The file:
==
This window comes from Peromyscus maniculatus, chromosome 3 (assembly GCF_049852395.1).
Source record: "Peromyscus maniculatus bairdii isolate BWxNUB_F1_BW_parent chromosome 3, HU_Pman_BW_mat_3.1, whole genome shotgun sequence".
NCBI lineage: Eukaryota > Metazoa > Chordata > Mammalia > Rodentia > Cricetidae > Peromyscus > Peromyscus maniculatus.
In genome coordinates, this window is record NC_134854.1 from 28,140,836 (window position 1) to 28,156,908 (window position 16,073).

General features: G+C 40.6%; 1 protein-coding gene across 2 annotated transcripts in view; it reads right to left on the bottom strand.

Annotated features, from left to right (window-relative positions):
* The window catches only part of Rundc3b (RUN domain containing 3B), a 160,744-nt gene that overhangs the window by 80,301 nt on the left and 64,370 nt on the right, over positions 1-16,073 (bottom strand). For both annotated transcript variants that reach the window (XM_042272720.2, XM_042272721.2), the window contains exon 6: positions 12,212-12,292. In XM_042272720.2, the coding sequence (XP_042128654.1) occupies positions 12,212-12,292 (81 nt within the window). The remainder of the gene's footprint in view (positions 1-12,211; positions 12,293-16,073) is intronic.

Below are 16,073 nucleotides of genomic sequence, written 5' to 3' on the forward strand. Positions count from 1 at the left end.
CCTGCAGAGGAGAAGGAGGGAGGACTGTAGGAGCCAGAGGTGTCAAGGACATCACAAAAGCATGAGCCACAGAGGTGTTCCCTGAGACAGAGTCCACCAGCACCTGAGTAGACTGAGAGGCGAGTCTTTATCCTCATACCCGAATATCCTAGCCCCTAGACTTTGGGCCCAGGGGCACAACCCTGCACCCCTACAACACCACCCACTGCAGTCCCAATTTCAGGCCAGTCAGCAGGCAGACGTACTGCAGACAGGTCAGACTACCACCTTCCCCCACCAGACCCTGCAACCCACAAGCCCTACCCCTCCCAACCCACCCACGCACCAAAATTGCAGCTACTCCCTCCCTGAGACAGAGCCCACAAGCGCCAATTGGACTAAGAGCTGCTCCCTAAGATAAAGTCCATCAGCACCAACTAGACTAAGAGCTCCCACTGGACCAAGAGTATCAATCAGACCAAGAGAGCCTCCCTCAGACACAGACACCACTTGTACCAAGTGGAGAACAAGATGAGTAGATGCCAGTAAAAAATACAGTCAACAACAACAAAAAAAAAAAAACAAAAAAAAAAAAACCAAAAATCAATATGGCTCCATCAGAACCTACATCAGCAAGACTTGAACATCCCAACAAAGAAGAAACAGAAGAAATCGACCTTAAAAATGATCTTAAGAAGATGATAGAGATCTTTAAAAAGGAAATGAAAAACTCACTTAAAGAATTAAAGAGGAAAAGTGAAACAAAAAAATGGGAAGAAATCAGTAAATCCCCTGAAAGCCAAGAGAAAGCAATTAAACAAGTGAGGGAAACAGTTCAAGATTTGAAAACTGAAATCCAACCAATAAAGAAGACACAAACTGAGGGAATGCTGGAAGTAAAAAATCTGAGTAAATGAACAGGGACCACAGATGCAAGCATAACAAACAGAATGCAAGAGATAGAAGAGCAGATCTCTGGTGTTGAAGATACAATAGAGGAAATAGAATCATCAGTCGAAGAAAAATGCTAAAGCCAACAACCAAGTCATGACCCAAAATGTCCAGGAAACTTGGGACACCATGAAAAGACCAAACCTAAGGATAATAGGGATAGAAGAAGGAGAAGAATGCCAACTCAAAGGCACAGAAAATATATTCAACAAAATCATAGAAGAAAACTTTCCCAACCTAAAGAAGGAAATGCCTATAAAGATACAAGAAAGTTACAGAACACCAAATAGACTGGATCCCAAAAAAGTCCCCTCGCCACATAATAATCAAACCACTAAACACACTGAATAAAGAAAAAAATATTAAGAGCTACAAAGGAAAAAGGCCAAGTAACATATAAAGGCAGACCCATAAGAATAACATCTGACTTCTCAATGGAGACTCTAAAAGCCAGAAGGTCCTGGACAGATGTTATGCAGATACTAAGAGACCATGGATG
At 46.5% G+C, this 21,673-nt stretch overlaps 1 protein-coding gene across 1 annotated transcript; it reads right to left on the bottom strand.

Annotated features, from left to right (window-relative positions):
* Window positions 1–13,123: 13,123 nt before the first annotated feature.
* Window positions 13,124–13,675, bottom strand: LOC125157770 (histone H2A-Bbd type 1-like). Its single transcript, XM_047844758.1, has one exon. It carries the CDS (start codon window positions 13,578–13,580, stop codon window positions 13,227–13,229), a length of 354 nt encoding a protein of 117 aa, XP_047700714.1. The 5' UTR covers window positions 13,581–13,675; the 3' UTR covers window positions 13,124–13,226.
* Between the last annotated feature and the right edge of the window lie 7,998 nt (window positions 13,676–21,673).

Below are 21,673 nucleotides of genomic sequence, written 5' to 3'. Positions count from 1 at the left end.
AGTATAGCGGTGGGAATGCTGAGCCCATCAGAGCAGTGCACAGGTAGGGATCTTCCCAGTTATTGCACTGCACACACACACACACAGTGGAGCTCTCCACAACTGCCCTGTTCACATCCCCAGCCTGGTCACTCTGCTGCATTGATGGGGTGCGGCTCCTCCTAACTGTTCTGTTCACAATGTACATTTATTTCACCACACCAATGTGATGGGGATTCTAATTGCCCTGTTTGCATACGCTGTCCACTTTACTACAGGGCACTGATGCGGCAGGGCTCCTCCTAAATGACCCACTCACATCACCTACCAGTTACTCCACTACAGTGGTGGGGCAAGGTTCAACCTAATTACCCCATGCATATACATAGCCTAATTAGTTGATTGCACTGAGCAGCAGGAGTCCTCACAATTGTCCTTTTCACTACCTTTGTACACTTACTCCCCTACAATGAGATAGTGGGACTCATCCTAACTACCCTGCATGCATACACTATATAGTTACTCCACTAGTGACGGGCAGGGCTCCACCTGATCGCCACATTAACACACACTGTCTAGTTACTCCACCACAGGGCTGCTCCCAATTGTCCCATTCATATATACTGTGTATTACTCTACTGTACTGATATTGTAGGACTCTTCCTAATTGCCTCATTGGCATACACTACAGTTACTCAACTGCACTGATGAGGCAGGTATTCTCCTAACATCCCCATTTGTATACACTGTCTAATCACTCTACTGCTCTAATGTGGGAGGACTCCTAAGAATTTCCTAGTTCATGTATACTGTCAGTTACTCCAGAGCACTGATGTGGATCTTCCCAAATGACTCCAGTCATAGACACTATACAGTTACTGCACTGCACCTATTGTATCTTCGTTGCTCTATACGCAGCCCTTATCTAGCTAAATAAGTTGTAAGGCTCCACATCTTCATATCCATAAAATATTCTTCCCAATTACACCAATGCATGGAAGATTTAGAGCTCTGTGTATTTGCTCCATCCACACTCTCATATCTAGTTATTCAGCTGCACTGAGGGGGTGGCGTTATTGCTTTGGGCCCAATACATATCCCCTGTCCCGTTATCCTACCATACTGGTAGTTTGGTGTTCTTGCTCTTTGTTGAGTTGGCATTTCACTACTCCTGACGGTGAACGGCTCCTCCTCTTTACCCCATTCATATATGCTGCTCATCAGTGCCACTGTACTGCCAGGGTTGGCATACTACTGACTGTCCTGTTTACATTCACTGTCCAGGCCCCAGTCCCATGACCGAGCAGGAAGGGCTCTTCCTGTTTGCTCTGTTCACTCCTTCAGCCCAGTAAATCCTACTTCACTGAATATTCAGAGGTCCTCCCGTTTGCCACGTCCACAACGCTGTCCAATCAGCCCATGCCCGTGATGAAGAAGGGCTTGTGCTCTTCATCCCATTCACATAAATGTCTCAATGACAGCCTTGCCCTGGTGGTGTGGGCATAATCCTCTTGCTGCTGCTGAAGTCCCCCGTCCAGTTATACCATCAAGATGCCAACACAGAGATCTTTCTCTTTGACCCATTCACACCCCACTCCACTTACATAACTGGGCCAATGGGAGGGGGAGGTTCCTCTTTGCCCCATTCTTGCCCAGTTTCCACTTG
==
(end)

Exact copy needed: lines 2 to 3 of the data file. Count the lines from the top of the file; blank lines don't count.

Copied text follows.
Source record: "Peromyscus maniculatus bairdii isolate BWxNUB_F1_BW_parent chromosome 3, HU_Pman_BW_mat_3.1, whole genome shotgun sequence".
NCBI lineage: Eukaryota > Metazoa > Chordata > Mammalia > Rodentia > Cricetidae > Peromyscus > Peromyscus maniculatus.